Monday, November 28, 2005

Celebrate!

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yItIv Daq the joH always! Again jIH DichDaq jatlh, yItIv!
Rejoice in the Lord always! Again I will say, Rejoice! Philippians 4:4

I may have mentioned before that I am a big fan of mnemonics, the science and study of memorization - exercising your mind by memorizing things: calendars, digits of pi (I once could rattle over 200), poems, and of course Bible verses.

People can be intimidated by such a challenge, though some will take a stab at it by finding short verses like John 11:35, "Jesus wept." This verse from Paul's letter to the Philippians would make another good candidate. Though longer, it has a nice redundancy that makes it an easy target to learn (there's even a song, but I won't share that now).

Having just finished Psalm 117, the shortest chapter in the Bible (another good memorization choice, that) with its cheer and exultation of the LORD, Paul's words make a good echo when he calls to us to

yItIv Daq the joH always! Again jIH DichDaq jatlh, yItIv!
Rejoice in the Lord always! Again I will say, Rejoice! Philippians 4:4

Perhaps you don't think of Klingons as being a cheerful lot, and you're surprised they'd have a word for "rejoice." But tough as they seem, like most people's languages, their's prepares them to talk about happiness and enjoyment. The word I used here for "rejoice," yItIv, is an imperative form of the word tIv "to enjoy" - it's intended as a command to be happy. I've used the same expression in the phrase "yItIv QoSlIj" - Happy Birthday (literally your-birthday, you-enjoy-it!)

In the Greek here, the word is chairo, a primitive verb meaning to be "cheer"ful. It appears over 60 times in the Greek scriptures, as a greeting and expression of cheer. It shows up first in Matthew's gospel, telling of the first "star trek" as the magi follow the star to see Jesus -

When they saw the star, they rejoiced with exceedingly great joy.

Like those travelers, here in this verse, Paul directs us to rejoice. He repeats himself to emphasize what joy we should have. The Message translation puts it this way:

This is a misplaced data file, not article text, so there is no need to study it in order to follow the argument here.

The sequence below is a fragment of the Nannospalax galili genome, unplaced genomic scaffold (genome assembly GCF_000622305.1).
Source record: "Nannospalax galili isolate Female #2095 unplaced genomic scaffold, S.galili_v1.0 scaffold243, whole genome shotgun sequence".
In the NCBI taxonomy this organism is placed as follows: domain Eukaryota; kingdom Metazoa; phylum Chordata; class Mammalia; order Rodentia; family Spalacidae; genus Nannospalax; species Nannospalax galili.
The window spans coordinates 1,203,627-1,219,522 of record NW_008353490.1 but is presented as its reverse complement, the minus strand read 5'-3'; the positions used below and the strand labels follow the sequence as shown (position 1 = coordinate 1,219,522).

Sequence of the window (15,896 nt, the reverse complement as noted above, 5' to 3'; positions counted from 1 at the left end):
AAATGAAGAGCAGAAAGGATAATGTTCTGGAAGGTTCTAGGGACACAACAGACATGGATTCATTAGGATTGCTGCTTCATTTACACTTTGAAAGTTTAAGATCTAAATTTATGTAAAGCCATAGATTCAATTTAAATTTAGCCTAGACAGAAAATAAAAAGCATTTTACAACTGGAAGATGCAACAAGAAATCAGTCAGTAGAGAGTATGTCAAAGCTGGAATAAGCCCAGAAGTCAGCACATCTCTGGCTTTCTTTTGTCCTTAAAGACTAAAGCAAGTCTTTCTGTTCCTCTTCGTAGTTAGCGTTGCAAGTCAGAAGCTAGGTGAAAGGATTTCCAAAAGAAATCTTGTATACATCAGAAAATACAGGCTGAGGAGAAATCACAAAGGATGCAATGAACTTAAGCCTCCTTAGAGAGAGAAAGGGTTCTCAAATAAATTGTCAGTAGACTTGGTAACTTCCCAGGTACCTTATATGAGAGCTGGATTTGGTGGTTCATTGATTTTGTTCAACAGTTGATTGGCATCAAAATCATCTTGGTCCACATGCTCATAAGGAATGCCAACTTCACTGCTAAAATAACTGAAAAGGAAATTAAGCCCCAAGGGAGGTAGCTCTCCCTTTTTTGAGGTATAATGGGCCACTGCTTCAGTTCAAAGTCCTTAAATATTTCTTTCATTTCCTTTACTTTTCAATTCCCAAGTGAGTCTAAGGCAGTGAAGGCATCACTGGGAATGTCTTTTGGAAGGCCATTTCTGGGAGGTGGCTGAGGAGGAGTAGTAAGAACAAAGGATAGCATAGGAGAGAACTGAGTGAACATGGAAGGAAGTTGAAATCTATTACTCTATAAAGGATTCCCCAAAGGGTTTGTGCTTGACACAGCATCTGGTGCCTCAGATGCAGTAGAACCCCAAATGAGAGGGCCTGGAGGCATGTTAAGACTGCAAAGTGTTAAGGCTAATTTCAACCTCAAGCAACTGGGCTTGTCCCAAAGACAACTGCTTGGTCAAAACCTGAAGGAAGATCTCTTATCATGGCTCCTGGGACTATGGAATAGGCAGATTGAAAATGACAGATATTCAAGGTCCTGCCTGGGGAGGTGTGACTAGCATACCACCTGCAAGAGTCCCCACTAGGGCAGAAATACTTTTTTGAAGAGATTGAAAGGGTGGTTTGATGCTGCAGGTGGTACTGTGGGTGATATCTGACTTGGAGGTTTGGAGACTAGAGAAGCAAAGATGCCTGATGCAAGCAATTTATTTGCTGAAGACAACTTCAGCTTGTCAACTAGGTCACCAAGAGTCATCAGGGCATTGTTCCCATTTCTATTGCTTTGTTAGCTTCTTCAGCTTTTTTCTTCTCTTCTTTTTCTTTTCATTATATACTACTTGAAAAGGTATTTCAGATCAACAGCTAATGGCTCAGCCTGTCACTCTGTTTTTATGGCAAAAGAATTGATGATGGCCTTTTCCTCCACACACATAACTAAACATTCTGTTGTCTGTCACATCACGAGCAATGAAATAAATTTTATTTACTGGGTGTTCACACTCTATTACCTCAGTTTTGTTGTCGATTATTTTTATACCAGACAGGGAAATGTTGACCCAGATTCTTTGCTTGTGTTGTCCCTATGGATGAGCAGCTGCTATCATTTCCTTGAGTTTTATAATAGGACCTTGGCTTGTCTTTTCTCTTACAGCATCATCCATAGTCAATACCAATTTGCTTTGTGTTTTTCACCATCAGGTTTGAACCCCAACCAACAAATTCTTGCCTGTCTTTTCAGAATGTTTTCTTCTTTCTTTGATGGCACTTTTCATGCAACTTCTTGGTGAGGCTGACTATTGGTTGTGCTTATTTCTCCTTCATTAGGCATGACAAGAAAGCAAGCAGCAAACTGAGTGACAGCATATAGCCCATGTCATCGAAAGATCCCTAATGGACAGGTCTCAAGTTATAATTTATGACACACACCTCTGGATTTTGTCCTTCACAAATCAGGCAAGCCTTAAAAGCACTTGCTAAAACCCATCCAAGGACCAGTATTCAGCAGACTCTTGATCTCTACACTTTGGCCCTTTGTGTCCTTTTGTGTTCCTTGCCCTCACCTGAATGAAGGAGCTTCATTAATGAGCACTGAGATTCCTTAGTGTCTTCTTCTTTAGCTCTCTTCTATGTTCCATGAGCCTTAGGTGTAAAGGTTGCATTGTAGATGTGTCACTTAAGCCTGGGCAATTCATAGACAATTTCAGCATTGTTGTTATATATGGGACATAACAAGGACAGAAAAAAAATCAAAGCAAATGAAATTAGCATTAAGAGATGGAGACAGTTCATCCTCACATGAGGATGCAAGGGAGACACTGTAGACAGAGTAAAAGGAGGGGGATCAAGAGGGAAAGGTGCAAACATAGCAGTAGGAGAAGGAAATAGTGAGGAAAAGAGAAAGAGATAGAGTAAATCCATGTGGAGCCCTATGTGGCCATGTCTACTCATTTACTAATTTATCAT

Celebrate God all day, every day. I mean, revel in him!

This isn't just a duty - be happy or else. It is our privelege as believers. In Barnes' New Testament Notes, we read this rejoicing shouldn't be:
at certain periods and at distant intervals, but at all times they may rejoice that there is a God and Saviour; they may rejoice in the character, law, and government of God--in his promises, and in communion with him.
The reason is, as we noted in Psalm 117, God's care and love for us is enduring:
If everything else changes, yet the Lord does not change; if the sources of all other joy are dried up, yet this is not; and there is not a moment of a Christian's life in which he may not find joy in the character, law, and promises of God.
yItIv Daq the joH always! Again jIH DichDaq jatlh, yItIv!
Rejoice in the Lord always! Again I will say, Rejoice! Philippians 4:4

Paul didn't write that as he rested at some comfortable desk. He was in a prison cell - yet he knew a joy more profound than the most fortunate or wealthy can imagine. As he wrote:

Actually, I don't have a sense of needing anything personally. I've learned by now to be quite content whatever my circumstances. I'm just as happy with little as with much, with much as with little. I've found the recipe for being happy whether full or hungry, hands full or hands empty. Whatever I have, wherever I am, I can make it through anything in the One who makes me who I am. (Philippians 4:11-13, The Message)

What keeps me from experiencing this same joy? This is what we need to learn as we read the Scriptures - so we too can say yItIv! Rejoice!

1 comment:

Bimonic said...

It sounds to me that Cling is a relative on Ing - Bimonic